Upper Harbour Busway – As per above, the ITP lists a busway from Constellation to Westgate to Waterview at $450 million while we have estimated the Te Atatu to Westgate section at $250 million. That leaves us with the Westgate to Constellation section costing $200 million. Note this is most likely to be bus lanes, not a busway like on the shore.
AMETI/South Eastern Busway - This is a massive road and public transport project. All up it is expected to cost about $2.6 billion of which the busway from Panmure to Botany is estimated at $650 million. The section from Botany to Manukau, which would run down the massive available road reserve on Ti Irirangi Dr is estimated at just over $20 million. We have doubled that figure to give a total for this section of $700 million.
There are a number of roading projects that are needed to support some parts of this network, particularly AMETI and the works on the Western Ring Route.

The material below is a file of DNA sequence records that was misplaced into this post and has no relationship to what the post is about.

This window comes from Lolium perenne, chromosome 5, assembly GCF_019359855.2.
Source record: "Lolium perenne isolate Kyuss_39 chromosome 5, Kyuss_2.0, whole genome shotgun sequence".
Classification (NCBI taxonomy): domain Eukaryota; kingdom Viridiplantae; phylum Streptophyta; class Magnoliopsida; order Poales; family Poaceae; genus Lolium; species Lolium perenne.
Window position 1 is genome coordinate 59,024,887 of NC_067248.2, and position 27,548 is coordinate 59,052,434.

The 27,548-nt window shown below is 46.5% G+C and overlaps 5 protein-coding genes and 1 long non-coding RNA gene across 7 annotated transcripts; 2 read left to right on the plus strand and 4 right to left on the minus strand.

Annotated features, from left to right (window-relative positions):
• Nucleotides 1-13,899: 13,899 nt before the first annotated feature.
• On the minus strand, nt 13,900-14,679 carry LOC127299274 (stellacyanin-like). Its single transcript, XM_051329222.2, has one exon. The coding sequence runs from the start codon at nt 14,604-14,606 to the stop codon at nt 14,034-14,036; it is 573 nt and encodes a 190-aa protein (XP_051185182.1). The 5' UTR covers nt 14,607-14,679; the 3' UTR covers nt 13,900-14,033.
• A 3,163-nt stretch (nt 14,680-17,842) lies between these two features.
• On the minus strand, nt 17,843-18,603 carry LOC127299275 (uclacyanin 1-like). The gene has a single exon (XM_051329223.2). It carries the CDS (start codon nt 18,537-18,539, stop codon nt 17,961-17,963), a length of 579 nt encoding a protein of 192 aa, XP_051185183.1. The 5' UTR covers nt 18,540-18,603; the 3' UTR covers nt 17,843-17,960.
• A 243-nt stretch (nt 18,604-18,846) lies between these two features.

Airport Rail from North – We feel that for the timeframe we have set only one rail connection to the airport will be possible and actually warranted. Of the two a connection from the north provides much greater due to it also passing by Mangere Bridge, Mangere as well as the employment areas to the north of the Airport. Interestingly the ITP lists it as the cheapest however we suspect the cost doesn’t include another crossing of the Manukau harbour. For that reason we are going to budget $700 million for this connection.
Manukau to Airport Bus from East – As per above, we feel that at this stage we feel that extending the bus route from the East down to the airport would provide the best option. The route from Manukau to the Airport is primarily along SH20B and the ITP suggests that widening that to four lanes would cost $235 million. We will use that as the basis for our bus connection.
Pakuranga to Howick – Much of the rest of this route will have been given priority in earlier stages however the section from Pakuranga to Howick will need priority. This is one of the hardest projects for us to put a cost on as it hasn’t been referenced in other plans or documents. To try and be conservative we will budget $150 million for this section.
North-Western extension to Kumeu – The ITP suggests it will cost $150 million widen SH16 to four lanes all the way from Brigham Creek to Waimauku. We have used this figure for the bus extension